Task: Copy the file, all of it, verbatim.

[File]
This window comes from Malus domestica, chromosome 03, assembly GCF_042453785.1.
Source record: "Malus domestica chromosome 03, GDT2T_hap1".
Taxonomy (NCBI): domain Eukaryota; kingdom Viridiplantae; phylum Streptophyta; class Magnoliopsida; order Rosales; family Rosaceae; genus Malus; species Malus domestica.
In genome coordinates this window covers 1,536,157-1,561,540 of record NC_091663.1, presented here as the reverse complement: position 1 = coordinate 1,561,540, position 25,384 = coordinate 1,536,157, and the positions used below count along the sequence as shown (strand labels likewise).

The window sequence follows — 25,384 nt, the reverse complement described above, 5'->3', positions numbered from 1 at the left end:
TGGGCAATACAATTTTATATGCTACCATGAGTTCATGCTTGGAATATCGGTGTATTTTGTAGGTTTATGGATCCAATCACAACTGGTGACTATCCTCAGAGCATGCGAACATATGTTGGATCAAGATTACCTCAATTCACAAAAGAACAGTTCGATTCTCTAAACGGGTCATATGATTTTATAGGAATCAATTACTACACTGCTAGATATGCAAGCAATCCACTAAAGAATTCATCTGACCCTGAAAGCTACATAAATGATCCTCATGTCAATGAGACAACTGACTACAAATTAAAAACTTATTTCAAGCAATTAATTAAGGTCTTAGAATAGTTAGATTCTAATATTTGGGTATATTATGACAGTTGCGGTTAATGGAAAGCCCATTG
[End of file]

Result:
This window comes from Malus domestica, chromosome 03, assembly GCF_042453785.1.
Source record: "Malus domestica chromosome 03, GDT2T_hap1".
Taxonomy (NCBI): domain Eukaryota; kingdom Viridiplantae; phylum Streptophyta; class Magnoliopsida; order Rosales; family Rosaceae; genus Malus; species Malus domestica.
In genome coordinates this window covers 1,536,157-1,561,540 of record NC_091663.1, presented here as the reverse complement: position 1 = coordinate 1,561,540, position 25,384 = coordinate 1,536,157, and the positions used below count along the sequence as shown (strand labels likewise).

The window sequence follows — 25,384 nt, the reverse complement described above, 5'->3', positions numbered from 1 at the left end:
TGGGCAATACAATTTTATATGCTACCATGAGTTCATGCTTGGAATATCGGTGTATTTTGTAGGTTTATGGATCCAATCACAACTGGTGACTATCCTCAGAGCATGCGAACATATGTTGGATCAAGATTACCTCAATTCACAAAAGAACAGTTCGATTCTCTAAACGGGTCATATGATTTTATAGGAATCAATTACTACACTGCTAGATATGCAAGCAATCCACTAAAGAATTCATCTGACCCTGAAAGCTACATAAATGATCCTCATGTCAATGAGACAACTGACTACAAATTAAAAACTTATTTCAAGCAATTAATTAAGGTCTTAGAATAGTTAGATTCTAATATTTGGGTATATTATGACAGTTGCGGTTAATGGAAAGCCCATTG